"A hundred years of the Punic Curse"

This poem, like the previous one, is Graves's invention, although it incorporates phrases from the classical sources. "Every man's woman and each woman's man" (referring to Julius Caesar's bisexual promiscuity) echos a comment made in a speech by Gaius Scribonius Curio (the elder) and recorded by Suetonius in The Twelve Caesars. "He shall give Rome marble in place of clay" echoes Augustus's own boast in his Res Gestae (the valediction inscribed beside his tomb), which is also recorded by Suetonius.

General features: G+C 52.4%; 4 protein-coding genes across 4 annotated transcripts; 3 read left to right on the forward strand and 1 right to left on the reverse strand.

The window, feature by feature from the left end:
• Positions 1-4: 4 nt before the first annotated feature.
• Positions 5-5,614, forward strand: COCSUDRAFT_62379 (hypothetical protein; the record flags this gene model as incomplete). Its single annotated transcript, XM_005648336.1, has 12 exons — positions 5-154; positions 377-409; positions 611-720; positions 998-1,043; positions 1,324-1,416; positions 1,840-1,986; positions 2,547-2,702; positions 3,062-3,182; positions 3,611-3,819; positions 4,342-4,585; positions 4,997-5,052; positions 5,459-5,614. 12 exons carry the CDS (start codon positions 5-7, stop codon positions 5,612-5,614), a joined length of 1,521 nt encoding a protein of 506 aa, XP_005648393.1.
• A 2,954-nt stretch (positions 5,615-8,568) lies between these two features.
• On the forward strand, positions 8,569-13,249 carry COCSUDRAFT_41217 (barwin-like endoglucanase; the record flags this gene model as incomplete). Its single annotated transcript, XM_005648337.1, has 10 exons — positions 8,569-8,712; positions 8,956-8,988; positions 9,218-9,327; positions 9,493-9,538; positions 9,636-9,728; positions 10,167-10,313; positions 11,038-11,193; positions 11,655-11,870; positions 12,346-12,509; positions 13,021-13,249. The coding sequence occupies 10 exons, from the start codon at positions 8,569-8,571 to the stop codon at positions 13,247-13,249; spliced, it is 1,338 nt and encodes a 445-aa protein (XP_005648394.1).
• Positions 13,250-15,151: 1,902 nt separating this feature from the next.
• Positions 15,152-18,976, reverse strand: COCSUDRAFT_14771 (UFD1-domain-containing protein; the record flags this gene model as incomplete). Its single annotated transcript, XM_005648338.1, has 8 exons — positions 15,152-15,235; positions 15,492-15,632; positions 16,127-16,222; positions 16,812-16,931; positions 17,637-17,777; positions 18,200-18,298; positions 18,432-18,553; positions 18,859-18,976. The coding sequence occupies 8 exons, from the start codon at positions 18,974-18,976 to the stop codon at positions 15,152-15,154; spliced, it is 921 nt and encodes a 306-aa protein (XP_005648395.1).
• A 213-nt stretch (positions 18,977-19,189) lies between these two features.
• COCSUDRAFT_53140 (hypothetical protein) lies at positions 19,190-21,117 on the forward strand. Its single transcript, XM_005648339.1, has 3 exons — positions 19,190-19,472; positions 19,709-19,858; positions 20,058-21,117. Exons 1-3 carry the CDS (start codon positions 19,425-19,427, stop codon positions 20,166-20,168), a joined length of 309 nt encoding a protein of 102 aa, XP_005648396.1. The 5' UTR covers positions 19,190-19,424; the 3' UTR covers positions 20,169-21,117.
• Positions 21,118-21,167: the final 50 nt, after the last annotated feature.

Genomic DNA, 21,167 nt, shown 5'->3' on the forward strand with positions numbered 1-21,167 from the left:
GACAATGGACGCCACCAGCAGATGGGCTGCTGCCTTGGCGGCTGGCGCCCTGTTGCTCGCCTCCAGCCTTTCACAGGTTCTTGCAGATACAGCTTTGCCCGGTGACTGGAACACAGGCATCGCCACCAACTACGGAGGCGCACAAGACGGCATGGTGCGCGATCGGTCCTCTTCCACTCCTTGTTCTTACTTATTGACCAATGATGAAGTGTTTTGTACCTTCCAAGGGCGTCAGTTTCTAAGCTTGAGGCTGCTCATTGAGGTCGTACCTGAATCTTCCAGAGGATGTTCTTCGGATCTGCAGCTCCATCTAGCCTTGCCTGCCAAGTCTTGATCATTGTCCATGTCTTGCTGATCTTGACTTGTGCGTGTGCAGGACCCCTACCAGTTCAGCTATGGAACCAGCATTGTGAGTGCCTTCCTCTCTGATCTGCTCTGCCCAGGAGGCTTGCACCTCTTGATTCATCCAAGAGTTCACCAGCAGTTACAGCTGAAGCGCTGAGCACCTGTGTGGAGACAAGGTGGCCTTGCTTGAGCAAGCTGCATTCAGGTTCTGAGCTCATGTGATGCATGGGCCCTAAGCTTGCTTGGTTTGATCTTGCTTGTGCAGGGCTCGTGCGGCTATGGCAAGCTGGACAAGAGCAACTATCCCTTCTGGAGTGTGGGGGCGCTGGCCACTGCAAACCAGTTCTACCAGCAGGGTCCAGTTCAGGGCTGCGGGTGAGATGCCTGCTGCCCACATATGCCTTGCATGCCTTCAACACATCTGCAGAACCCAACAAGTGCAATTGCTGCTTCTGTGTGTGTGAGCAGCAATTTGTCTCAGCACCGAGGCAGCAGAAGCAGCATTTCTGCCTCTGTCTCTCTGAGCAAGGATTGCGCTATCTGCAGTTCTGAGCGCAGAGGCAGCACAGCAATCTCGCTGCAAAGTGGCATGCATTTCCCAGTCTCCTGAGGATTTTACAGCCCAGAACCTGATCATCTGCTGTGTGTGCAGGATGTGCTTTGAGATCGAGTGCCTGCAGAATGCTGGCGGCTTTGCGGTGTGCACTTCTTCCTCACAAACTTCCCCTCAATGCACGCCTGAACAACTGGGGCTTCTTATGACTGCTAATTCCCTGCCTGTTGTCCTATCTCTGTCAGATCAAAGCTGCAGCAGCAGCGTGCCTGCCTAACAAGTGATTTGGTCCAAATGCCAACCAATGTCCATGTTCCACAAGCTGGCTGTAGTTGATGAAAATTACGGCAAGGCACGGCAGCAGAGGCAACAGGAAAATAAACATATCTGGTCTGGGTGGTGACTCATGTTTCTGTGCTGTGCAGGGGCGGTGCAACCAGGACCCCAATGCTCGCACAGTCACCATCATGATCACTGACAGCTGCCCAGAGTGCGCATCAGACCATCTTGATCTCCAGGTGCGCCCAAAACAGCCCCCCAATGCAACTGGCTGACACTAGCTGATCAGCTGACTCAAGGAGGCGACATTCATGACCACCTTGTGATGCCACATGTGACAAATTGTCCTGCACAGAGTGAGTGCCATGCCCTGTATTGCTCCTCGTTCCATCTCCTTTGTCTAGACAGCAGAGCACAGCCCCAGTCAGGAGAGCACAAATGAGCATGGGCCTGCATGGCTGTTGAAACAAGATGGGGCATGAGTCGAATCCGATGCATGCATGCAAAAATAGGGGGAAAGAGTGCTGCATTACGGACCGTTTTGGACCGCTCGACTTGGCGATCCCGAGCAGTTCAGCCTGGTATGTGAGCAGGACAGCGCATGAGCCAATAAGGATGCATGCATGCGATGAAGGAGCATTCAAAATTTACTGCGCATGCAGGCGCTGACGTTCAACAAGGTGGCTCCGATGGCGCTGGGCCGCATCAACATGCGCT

This second Sybilline poem extends the conceit established by the first, predicting not only Claudius's accession ("The hairy fifth to enslave the state, To enslave the state, though against his will, Shall be that idiot whom all despised..."), but also his death at the hands of his wife and the subsequent accession of Nero, the last of the Julio-Claudians.